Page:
So, the system is complete. The configuration of the system and the dimensions of the heatsinks are selected such as to minimize any problems when it comes to installing the graphics card with the ZM80D-HP on mainboards. Anyway, you have to say good bye to the adjacent PCI slot: the heatsinks of the ZM80D-HP are rather far off the card’s PCB to avoid contact with capacitors and other tall elements of the graphics card’s surface.

I laid the heatsinks down on the memory chips to make this snapshot – to show you a fully assembled system. I remind you once again that I didn’t use the memory heatsinks in my tests.

Now, the graphics card and the ZM80D-HP system are ready for my testing, I only want to make one final warning: having mounted the ZM80D-HP system on the graphics card, try to install the card into the AGP slot without touching its heatsinks. Otherwise, this entire contraption of heatsinks and heat pipes may turn around on the graphics processor, decreasing the efficiency of cooling. So, manipulate the card touching the edges of its PCB only.

Testbed and Methods

I tested the Sapphire RADEON X800 XT graphics card with the ZM80D-HP cooling system from Zalman in an Ascott 6AR system case that has two low-speed 120mm fans (one is taking air in, the other – out).

The testbed was configured as follows:

There were two test modes: Idle (no running applications; Windows’ Desktop onscreen) and Burn (3DMark05’s gaming tests were looped in 1024x768 resolution, with 4x full-screen antialiasing and 16x anisotropic filtering).

The temperature data were measured after an hour and a half of the system’s being in each of the test modes. To read the temperature of the GPU (“Core”) and the surface of the graphics card’s PCB (“Ambient”) I used RivaTuner. This utility can read data from the thermodes of the RADEON X800 XT, one of which is located in the GPU die and another is built into the monitoring chip found on the face side of the PCB near the GPU voltage regulator. I also measured the temperature of the graphics memory chips and of the air inside the system case using a Fluke54-II thermometer with its sensors (one of the sensors is shown in the photo below – it’s pressed to the surface of a memory chip):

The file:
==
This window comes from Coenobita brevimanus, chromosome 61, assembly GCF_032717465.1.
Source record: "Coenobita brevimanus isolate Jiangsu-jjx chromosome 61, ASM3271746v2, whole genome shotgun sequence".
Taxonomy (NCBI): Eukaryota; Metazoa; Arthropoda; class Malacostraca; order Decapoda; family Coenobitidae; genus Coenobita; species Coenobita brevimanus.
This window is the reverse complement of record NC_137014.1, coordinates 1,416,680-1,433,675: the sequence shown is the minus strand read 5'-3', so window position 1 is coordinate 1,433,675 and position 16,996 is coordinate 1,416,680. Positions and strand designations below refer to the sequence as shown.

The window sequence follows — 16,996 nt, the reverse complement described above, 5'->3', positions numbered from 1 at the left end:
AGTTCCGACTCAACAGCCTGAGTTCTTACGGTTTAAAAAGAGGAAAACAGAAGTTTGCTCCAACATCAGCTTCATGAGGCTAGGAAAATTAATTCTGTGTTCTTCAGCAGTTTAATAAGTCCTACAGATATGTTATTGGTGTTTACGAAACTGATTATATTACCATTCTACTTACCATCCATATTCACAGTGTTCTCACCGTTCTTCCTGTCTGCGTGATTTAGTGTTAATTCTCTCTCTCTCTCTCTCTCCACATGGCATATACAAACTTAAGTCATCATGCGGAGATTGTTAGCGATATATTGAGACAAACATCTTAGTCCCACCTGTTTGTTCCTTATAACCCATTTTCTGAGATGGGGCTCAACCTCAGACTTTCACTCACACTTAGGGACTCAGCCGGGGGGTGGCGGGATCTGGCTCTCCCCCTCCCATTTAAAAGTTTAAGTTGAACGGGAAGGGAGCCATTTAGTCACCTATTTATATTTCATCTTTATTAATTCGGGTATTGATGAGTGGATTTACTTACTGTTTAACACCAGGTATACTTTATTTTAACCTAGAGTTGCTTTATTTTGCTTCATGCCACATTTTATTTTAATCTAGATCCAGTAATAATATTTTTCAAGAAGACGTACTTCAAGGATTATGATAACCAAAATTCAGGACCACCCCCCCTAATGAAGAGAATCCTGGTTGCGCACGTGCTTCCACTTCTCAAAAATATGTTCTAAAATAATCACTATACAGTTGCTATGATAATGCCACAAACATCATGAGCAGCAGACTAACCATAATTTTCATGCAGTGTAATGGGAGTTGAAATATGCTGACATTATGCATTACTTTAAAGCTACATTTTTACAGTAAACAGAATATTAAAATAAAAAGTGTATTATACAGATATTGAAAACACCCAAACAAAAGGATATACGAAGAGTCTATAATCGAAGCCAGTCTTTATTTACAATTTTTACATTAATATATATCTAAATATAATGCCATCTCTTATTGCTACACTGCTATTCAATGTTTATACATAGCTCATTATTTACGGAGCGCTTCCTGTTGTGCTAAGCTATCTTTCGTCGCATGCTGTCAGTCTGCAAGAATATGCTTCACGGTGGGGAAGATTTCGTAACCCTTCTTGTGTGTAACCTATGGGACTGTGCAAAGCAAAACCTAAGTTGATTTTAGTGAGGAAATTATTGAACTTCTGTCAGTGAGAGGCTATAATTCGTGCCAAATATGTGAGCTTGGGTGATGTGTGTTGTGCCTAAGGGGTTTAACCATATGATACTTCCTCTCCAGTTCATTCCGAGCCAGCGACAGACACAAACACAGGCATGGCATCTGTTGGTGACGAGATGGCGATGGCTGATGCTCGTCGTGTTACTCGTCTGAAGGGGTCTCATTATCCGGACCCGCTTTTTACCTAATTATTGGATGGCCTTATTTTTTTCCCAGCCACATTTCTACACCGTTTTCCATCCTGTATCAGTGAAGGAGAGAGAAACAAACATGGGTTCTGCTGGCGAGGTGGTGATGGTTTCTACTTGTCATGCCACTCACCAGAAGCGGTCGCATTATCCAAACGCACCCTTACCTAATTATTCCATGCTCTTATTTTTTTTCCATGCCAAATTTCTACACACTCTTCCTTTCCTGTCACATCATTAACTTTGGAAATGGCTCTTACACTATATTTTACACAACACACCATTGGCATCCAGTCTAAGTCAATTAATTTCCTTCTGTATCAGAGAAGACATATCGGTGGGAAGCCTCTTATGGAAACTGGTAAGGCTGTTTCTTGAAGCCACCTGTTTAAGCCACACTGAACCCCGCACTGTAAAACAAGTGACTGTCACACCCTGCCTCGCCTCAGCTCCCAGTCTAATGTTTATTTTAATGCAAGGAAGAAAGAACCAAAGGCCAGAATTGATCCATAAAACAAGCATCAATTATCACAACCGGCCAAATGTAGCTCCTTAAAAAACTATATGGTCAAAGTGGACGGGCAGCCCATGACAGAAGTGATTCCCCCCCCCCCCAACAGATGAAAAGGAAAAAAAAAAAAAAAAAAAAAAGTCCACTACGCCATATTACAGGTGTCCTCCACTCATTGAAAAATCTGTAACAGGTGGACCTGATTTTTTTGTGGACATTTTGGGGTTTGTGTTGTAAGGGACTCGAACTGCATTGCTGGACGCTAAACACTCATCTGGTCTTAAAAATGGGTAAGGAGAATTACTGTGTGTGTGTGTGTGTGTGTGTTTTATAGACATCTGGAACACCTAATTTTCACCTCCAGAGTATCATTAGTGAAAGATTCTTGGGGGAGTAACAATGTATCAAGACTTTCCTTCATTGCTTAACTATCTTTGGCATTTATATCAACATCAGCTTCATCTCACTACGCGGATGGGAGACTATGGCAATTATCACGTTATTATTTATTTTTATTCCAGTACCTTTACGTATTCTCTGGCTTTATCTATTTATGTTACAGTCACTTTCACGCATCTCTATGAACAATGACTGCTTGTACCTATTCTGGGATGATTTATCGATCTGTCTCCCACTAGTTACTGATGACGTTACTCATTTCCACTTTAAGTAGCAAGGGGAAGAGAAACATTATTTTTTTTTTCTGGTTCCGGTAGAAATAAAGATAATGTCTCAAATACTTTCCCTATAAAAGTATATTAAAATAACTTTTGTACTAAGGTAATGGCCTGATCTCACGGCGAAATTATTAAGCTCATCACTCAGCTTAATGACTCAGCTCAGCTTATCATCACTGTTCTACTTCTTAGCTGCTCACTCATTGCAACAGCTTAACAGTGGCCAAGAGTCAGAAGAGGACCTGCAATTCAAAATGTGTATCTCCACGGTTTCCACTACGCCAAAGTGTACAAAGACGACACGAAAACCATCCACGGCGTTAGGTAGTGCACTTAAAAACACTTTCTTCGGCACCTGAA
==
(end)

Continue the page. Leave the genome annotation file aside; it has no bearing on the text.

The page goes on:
The second sensor was placed one centimeter above the bottom of the system case.


First of all, let’s view the results of the Sapphire RADEON X800 XT wearing its standard cooling system:

Quite naturally, the temperatures are all right in the Idle mode. The card is practically noiseless, too, as the standard cooler is working at about 60% of its maximum speed when the GPU load is low.

In the Burn mode, however, the temperatures of the graphics processor and the memory chips grow up to 60-70°C. This is high, although not deadly. The fan accelerates to its maximum rpm rate in this mode, making quite an annoying sound.

Now, the same test, but with the Zalman ZM80D-HP installed:

The results suggest that the ZM80D-HP is worse than the stock cooling system as concerns cooling the RADEON X800 XT graphics card. The temperatures are slightly higher in the Idle mode compared to the first test, and quite dangerous in the Burn mode: your graphics processor and memory won’t last long working at 80-90°C.

Still, it’s too early to claim a failure of the ZM80D-HP. It is just not intended to work with graphics cards of the RADEON X800 XT class without additional cooling. Zalman highly recommends that you use an additional air cooler when installing the ZM80D-HP on graphics cards like NVIDIA GeForce FX 5800 and ATI RADEON 9800 PRO and faster. The company recommends that you purchase a ZM-OP1 cooler for that purpose.

I didn’t have a ZM-OP1 at hand during my tests, so I just took a low-speed 80mm fan, lowering its voltage from 12v to 7v.

That’s quite another story! With a little help from the additional low-speed fan, the ZM80D-HP easily beats the stock cooler in terms of efficiency as well as noise (the additional fan is not audible at all, while the standard cooler is wailing perceptibly under a load).


The ZM80D-HP shows itself as a worthy replacement to the standard cooling system of a graphics card of the RADEON X800 XT class. When used with an additional fan, it is better than the standard in terms of efficiency as well as of acoustic comfort. Of course, the use of the additional fan is not quite “fair play”, even if it’s completely noiseless, but without it the temperatures of the GPU and memory on the RADEON X800 XT card would be dangerously high. Well, Zalman itself not just recommends but insists that you install an additional fan when using the ZM80D-HP with so powerful graphics cards.

So, here’s the list of the ZM80D-HP’s highs:

And lows: